It was a nice effort by Hernandez, but Boras was right, Harvey was going to do what he wanted, whenever he wanted.

That’s why he’s an ex-Met.

Cespedes Goes On DL: The Mets finally did what they should have done a week ago, which was place Yoenis Cespedes on the 10-day disabled week.

“The decision was pretty clear that we needed to get him on the DL, and get him back to where he needs to be,’’ manager Mickey Callaway said. “He was improving while he was playing, and that kind of stopped. So, let’s take a different route and make sure we’re cautious with him and get him back to the Cespedes he can be sooner.

“It’s like any injury. Nobody can predict that. The information I have is that we can get this resolved with some rest. He could’ve continued to gut it out, and continued to play. We were hoping with the off-days, and things like that, the progression of it would be where at some point maybe this would go away while he was playing.’’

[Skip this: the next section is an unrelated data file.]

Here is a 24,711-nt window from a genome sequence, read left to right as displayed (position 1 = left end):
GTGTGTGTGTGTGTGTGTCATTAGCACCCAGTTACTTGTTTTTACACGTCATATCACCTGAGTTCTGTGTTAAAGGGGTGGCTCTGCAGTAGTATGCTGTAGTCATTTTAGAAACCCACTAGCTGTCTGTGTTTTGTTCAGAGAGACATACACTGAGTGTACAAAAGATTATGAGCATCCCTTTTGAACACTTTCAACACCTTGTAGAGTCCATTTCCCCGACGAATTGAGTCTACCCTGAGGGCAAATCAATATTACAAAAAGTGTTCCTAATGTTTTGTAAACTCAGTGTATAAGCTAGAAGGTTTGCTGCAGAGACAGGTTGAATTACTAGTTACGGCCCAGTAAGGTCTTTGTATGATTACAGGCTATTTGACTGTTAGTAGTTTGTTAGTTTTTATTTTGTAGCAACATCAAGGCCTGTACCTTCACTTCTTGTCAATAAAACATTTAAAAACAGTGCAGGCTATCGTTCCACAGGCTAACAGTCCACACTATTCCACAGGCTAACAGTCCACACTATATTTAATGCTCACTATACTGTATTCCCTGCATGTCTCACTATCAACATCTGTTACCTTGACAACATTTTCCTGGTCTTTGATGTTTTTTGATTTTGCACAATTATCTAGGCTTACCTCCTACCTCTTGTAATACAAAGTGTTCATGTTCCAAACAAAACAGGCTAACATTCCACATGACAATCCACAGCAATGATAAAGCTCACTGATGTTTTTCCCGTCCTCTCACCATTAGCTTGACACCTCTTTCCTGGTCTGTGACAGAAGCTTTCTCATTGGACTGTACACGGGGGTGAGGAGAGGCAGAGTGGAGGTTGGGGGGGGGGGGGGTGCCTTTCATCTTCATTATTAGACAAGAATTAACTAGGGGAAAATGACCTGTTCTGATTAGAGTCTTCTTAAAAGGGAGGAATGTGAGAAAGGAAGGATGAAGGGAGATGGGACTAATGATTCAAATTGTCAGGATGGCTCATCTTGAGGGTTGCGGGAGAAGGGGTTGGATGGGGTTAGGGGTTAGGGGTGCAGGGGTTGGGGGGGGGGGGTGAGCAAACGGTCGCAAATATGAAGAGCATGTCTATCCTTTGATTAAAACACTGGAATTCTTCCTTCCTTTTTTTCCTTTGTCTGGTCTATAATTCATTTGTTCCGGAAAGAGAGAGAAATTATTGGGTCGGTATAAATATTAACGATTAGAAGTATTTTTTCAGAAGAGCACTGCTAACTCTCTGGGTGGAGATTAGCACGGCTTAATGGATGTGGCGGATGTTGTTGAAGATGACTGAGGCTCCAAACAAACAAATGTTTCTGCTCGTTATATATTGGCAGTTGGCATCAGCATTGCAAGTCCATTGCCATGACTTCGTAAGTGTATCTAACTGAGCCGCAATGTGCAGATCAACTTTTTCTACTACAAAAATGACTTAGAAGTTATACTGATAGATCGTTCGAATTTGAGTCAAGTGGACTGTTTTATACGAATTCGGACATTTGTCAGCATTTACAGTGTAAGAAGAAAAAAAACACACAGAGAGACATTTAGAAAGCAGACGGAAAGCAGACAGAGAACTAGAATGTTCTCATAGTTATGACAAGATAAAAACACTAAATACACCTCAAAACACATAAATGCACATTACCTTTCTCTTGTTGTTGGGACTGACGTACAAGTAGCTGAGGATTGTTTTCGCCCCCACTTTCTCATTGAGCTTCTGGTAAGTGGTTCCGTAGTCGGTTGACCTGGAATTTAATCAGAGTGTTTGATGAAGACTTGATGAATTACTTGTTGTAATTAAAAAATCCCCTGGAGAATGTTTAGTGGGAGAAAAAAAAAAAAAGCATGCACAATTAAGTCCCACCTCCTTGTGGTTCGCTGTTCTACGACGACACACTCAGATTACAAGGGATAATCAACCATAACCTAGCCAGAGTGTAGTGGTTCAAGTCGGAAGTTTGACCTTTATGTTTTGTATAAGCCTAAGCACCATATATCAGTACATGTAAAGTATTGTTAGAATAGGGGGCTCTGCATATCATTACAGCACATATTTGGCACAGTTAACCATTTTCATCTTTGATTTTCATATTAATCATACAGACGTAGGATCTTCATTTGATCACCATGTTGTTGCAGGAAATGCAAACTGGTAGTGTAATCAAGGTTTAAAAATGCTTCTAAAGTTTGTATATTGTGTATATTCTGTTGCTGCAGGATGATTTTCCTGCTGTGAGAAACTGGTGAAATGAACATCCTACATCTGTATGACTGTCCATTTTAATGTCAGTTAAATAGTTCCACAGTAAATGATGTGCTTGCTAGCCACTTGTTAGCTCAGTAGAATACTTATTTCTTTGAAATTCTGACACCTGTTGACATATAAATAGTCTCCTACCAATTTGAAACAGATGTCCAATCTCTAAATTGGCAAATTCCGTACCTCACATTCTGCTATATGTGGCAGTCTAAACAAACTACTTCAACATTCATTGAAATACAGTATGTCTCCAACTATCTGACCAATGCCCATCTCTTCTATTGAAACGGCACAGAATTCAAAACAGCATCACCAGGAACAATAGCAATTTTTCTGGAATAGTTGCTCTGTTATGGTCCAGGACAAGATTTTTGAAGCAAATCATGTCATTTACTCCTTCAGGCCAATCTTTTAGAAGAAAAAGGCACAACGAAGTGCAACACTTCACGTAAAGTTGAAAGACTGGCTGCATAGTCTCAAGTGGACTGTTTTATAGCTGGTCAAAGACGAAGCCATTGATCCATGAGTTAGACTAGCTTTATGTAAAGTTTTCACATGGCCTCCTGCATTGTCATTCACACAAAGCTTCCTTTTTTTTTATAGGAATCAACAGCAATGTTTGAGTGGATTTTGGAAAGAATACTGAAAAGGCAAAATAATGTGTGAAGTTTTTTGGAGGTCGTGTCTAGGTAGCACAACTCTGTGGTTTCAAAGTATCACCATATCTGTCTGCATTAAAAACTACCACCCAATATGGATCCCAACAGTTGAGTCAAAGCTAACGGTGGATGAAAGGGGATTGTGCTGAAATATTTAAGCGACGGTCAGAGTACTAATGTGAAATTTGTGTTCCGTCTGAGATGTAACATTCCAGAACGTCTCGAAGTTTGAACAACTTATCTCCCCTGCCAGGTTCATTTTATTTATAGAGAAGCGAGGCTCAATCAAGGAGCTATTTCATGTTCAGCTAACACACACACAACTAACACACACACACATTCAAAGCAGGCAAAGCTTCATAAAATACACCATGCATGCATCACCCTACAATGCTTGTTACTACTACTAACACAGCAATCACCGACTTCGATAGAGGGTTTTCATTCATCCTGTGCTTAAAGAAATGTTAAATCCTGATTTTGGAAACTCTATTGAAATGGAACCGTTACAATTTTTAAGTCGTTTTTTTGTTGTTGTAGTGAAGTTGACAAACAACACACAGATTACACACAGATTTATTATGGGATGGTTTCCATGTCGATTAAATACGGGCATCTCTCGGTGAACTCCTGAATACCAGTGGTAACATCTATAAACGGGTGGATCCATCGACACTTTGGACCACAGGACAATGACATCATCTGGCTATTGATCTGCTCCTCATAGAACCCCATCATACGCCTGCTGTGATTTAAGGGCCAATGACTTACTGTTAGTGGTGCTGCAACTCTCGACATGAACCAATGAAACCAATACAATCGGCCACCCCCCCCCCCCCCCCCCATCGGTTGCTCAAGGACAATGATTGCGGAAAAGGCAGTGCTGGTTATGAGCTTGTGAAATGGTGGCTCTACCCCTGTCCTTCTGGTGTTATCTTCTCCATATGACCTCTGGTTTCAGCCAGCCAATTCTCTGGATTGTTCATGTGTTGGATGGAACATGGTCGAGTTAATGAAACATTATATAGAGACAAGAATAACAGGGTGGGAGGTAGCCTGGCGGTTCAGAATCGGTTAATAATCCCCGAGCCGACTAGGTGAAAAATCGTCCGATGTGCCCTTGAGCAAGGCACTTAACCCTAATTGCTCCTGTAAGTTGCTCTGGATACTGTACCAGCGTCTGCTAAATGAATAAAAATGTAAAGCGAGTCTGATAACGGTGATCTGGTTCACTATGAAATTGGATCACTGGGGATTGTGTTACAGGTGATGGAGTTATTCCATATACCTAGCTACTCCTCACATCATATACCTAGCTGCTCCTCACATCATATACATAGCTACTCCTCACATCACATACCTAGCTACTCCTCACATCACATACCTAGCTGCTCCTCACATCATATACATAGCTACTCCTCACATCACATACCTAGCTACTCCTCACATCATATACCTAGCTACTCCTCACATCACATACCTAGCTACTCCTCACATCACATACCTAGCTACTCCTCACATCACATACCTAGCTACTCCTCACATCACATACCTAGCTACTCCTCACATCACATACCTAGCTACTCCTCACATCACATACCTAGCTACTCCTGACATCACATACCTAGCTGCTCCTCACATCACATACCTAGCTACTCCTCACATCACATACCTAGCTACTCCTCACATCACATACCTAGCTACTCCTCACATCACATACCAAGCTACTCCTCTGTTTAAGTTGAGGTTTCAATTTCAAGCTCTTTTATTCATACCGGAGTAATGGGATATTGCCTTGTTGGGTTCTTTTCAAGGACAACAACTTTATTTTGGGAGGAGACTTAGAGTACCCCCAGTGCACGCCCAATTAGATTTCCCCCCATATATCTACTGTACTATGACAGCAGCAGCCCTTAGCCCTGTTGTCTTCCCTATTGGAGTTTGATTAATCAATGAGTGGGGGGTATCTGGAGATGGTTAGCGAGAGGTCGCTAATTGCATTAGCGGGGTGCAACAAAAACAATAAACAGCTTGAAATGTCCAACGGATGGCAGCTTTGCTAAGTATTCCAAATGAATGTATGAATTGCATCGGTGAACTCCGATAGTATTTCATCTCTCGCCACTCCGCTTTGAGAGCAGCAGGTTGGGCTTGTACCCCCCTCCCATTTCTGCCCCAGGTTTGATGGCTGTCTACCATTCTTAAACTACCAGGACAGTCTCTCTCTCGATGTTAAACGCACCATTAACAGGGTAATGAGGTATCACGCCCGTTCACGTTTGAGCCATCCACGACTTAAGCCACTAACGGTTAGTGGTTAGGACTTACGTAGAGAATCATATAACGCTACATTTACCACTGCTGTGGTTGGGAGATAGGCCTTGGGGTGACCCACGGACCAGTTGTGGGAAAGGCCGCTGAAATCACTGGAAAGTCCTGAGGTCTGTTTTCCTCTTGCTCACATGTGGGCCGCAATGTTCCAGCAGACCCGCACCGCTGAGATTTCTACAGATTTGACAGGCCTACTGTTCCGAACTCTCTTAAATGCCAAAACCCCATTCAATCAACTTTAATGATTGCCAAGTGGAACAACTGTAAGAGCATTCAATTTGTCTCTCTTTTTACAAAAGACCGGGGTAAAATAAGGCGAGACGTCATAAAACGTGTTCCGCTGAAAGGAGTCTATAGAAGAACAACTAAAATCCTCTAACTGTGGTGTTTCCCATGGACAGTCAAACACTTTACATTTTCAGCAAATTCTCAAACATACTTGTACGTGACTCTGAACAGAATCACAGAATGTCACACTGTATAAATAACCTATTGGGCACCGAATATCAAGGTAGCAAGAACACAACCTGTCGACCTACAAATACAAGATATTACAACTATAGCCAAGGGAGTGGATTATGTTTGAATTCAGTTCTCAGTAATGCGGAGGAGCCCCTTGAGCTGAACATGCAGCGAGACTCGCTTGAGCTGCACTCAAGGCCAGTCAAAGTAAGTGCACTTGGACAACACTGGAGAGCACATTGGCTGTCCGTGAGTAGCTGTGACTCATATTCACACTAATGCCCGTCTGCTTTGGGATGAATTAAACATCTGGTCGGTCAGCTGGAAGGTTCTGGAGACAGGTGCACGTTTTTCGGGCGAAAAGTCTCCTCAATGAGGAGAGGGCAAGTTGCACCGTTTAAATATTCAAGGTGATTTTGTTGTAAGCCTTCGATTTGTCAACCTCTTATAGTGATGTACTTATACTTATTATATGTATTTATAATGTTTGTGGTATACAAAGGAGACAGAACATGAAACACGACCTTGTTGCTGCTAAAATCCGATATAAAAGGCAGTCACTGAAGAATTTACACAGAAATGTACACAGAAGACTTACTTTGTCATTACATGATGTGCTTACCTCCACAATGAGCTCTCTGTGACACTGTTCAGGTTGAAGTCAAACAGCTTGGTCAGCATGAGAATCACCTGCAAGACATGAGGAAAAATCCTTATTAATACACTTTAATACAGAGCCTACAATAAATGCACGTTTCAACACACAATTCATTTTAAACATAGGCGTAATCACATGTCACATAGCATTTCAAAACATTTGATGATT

Wheeler Rocked: Zack Wheeler’s pattern of following a respectable start with a stinker continued in today’s 12-1 loss. In his worst start of the season, Wheeler gave up six earned runs in four-plus innings.

“It’s tough, because you do see both sides, how brilliant he can be and you see how things can unravel at times,’’ Callaway said.

Wheeler was sharp for the first three innings, but unraveled following an 18-minute delay with the Mets batting in the third, as the grounds crew spread drying agent on the soaked field.

 

May 15

Cespedes Should Go On DL

Once again, the Mets are mishandling a key injury, this time it is Yoenis Cespedes, who has a mild strain of his right hip flexor.